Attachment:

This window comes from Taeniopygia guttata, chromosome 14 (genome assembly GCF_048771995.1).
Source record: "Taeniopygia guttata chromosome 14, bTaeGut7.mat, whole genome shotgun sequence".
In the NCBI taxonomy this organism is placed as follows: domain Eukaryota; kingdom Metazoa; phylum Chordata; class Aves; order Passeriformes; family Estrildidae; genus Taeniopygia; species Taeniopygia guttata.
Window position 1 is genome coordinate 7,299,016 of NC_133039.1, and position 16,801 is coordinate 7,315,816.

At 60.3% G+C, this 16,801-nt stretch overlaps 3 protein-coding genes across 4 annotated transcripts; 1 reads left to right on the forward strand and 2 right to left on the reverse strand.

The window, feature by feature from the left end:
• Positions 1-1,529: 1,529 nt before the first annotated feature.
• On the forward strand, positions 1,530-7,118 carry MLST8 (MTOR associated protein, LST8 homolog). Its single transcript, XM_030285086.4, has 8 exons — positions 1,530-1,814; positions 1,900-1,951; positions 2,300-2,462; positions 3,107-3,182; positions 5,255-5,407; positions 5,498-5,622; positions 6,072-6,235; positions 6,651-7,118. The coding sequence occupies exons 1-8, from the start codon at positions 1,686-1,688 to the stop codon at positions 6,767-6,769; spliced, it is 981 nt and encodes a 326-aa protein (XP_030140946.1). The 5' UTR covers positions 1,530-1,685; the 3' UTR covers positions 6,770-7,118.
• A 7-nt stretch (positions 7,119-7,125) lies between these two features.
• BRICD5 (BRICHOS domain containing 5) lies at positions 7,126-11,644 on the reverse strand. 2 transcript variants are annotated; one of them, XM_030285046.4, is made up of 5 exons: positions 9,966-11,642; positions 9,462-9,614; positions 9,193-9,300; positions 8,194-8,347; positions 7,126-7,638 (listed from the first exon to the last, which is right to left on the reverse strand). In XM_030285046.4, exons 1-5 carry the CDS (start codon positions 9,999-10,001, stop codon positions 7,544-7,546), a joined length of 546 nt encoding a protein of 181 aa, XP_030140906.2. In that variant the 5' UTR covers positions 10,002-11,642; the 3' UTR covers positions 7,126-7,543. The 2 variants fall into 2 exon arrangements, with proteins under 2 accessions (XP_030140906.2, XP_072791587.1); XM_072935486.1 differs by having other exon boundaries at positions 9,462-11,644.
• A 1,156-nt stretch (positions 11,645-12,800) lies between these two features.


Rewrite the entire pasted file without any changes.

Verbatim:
This window comes from Taeniopygia guttata, chromosome 14 (genome assembly GCF_048771995.1).
Source record: "Taeniopygia guttata chromosome 14, bTaeGut7.mat, whole genome shotgun sequence".
In the NCBI taxonomy this organism is placed as follows: domain Eukaryota; kingdom Metazoa; phylum Chordata; class Aves; order Passeriformes; family Estrildidae; genus Taeniopygia; species Taeniopygia guttata.
Window position 1 is genome coordinate 7,299,016 of NC_133039.1, and position 16,801 is coordinate 7,315,816.

At 60.3% G+C, this 16,801-nt stretch overlaps 3 protein-coding genes across 4 annotated transcripts; 1 reads left to right on the forward strand and 2 right to left on the reverse strand.

The window, feature by feature from the left end:
• Positions 1-1,529: 1,529 nt before the first annotated feature.
• On the forward strand, positions 1,530-7,118 carry MLST8 (MTOR associated protein, LST8 homolog). Its single transcript, XM_030285086.4, has 8 exons — positions 1,530-1,814; positions 1,900-1,951; positions 2,300-2,462; positions 3,107-3,182; positions 5,255-5,407; positions 5,498-5,622; positions 6,072-6,235; positions 6,651-7,118. The coding sequence occupies exons 1-8, from the start codon at positions 1,686-1,688 to the stop codon at positions 6,767-6,769; spliced, it is 981 nt and encodes a 326-aa protein (XP_030140946.1). The 5' UTR covers positions 1,530-1,685; the 3' UTR covers positions 6,770-7,118.
• A 7-nt stretch (positions 7,119-7,125) lies between these two features.
• BRICD5 (BRICHOS domain containing 5) lies at positions 7,126-11,644 on the reverse strand. 2 transcript variants are annotated; one of them, XM_030285046.4, is made up of 5 exons: positions 9,966-11,642; positions 9,462-9,614; positions 9,193-9,300; positions 8,194-8,347; positions 7,126-7,638 (listed from the first exon to the last, which is right to left on the reverse strand). In XM_030285046.4, exons 1-5 carry the CDS (start codon positions 9,999-10,001, stop codon positions 7,544-7,546), a joined length of 546 nt encoding a protein of 181 aa, XP_030140906.2. In that variant the 5' UTR covers positions 10,002-11,642; the 3' UTR covers positions 7,126-7,543. The 2 variants fall into 2 exon arrangements, with proteins under 2 accessions (XP_030140906.2, XP_072791587.1); XM_072935486.1 differs by having other exon boundaries at positions 9,462-11,644.
• A 1,156-nt stretch (positions 11,645-12,800) lies between these two features.